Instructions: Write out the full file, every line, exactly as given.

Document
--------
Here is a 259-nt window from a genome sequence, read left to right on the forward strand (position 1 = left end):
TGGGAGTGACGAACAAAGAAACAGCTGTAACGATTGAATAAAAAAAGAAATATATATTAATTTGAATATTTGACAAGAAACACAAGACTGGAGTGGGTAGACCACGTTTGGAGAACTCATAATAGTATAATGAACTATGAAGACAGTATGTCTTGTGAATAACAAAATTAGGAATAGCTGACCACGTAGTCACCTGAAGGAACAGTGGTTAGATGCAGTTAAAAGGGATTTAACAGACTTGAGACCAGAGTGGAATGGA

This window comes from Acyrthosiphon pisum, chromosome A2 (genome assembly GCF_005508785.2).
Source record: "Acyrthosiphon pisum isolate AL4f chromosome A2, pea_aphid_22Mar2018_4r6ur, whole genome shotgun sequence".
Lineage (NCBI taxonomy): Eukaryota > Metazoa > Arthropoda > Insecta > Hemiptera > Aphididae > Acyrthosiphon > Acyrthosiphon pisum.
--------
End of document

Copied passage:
Here is a 259-nt window from a genome sequence, read left to right on the forward strand (position 1 = left end):
TGGGAGTGACGAACAAAGAAACAGCTGTAACGATTGAATAAAAAAAGAAATATATATTAATTTGAATATTTGACAAGAAACACAAGACTGGAGTGGGTAGACCACGTTTGGAGAACTCATAATAGTATAATGAACTATGAAGACAGTATGTCTTGTGAATAACAAAATTAGGAATAGCTGACCACGTAGTCACCTGAAGGAACAGTGGTTAGATGCAGTTAAAAGGGATTTAACAGACTTGAGACCAGAGTGGAATGGA

This window comes from Acyrthosiphon pisum, chromosome A2 (genome assembly GCF_005508785.2).
Source record: "Acyrthosiphon pisum isolate AL4f chromosome A2, pea_aphid_22Mar2018_4r6ur, whole genome shotgun sequence".
Lineage (NCBI taxonomy): Eukaryota > Metazoa > Arthropoda > Insecta > Hemiptera > Aphididae > Acyrthosiphon > Acyrthosiphon pisum.